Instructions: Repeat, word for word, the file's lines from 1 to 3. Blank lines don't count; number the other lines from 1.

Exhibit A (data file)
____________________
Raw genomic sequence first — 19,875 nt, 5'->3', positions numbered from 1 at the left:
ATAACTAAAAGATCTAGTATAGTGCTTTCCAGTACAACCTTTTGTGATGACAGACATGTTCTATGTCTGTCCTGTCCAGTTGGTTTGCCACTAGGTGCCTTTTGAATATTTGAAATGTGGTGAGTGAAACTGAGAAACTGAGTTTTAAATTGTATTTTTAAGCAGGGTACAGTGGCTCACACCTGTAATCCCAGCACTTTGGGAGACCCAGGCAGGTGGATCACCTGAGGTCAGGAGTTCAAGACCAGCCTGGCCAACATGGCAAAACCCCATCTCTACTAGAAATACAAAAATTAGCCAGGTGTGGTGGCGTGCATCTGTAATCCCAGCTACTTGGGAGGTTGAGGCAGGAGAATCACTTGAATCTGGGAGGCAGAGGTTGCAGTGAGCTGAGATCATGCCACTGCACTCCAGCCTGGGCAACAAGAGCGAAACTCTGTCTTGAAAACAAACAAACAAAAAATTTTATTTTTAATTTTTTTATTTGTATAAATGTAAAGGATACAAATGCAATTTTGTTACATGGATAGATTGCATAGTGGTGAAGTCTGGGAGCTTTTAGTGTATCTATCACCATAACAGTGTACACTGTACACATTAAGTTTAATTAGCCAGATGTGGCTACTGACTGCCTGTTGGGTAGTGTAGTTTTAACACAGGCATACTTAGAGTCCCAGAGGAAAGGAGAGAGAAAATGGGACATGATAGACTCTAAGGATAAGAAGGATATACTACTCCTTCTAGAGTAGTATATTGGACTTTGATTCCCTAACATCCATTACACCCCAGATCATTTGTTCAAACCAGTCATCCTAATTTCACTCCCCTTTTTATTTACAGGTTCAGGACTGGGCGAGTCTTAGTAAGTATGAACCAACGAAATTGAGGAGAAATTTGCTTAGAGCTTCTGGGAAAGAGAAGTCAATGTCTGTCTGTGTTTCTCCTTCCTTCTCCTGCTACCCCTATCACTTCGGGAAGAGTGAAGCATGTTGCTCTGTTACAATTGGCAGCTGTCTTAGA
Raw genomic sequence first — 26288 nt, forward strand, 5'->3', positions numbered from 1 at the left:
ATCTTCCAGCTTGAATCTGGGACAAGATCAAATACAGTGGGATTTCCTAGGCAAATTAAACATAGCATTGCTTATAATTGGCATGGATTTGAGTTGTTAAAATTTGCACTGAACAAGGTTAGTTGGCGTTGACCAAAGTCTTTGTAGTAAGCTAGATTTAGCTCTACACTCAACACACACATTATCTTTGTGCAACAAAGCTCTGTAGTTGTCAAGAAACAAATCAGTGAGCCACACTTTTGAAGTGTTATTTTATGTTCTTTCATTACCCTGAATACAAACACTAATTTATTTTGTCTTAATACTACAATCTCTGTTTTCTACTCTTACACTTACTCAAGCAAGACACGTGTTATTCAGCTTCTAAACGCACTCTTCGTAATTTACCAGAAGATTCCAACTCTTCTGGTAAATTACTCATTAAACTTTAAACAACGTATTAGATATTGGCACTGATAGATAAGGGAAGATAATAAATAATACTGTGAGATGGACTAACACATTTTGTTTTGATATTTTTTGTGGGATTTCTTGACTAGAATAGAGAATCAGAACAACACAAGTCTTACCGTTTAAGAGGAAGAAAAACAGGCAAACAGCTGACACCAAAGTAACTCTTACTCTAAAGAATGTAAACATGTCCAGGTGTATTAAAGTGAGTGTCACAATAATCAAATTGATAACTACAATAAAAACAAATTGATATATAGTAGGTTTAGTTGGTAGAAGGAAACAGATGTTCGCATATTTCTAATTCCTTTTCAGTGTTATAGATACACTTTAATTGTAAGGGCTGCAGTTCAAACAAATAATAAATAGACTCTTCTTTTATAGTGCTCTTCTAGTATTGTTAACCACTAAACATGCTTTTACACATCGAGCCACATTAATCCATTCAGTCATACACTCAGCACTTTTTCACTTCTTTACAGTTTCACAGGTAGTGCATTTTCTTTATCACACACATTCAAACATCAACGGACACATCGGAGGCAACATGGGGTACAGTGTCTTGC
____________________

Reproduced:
Raw genomic sequence first — 19,875 nt, 5'->3', positions numbered from 1 at the left:
ATAACTAAAAGATCTAGTATAGTGCTTTCCAGTACAACCTTTTGTGATGACAGACATGTTCTATGTCTGTCCTGTCCAGTTGGTTTGCCACTAGGTGCCTTTTGAATATTTGAAATGTGGTGAGTGAAACTGAGAAACTGAGTTTTAAATTGTATTTTTAAGCAGGGTACAGTGGCTCACACCTGTAATCCCAGCACTTTGGGAGACCCAGGCAGGTGGATCACCTGAGGTCAGGAGTTCAAGACCAGCCTGGCCAACATGGCAAAACCCCATCTCTACTAGAAATACAAAAATTAGCCAGGTGTGGTGGCGTGCATCTGTAATCCCAGCTACTTGGGAGGTTGAGGCAGGAGAATCACTTGAATCTGGGAGGCAGAGGTTGCAGTGAGCTGAGATCATGCCACTGCACTCCAGCCTGGGCAACAAGAGCGAAACTCTGTCTTGAAAACAAACAAACAAAAAATTTTATTTTTAATTTTTTTATTTGTATAAATGTAAAGGATACAAATGCAATTTTGTTACATGGATAGATTGCATAGTGGTGAAGTCTGGGAGCTTTTAGTGTATCTATCACCATAACAGTGTACACTGTACACATTAAGTTTAATTAGCCAGATGTGGCTACTGACTGCCTGTTGGGTAGTGTAGTTTTAACACAGGCATACTTAGAGTCCCAGAGGAAAGGAGAGAGAAAATGGGACATGATAGACTCTAAGGATAAGAAGGATATACTACTCCTTCTAGAGTAGTATATTGGACTTTGATTCCCTAACATCCATTACACCCCAGATCATTTGTTCAAACCAGTCATCCTAATTTCACTCCCCTTTTTATTTACAGGTTCAGGACTGGGCGAGTCTTAGTAAGTATGAACCAACGAAATTGAGGAGAAATTTGCTTAGAGCTTCTGGGAAAGAGAAGTCAATGTCTGTCTGTGTTTCTCCTTCCTTCTCCTGCTACCCCTATCACTTCGGGAAGAGTGAAGCATGTTGCTCTGTTACAATTGGCAGCTGTCTTAGA
Raw genomic sequence first — 26288 nt, forward strand, 5'->3', positions numbered from 1 at the left: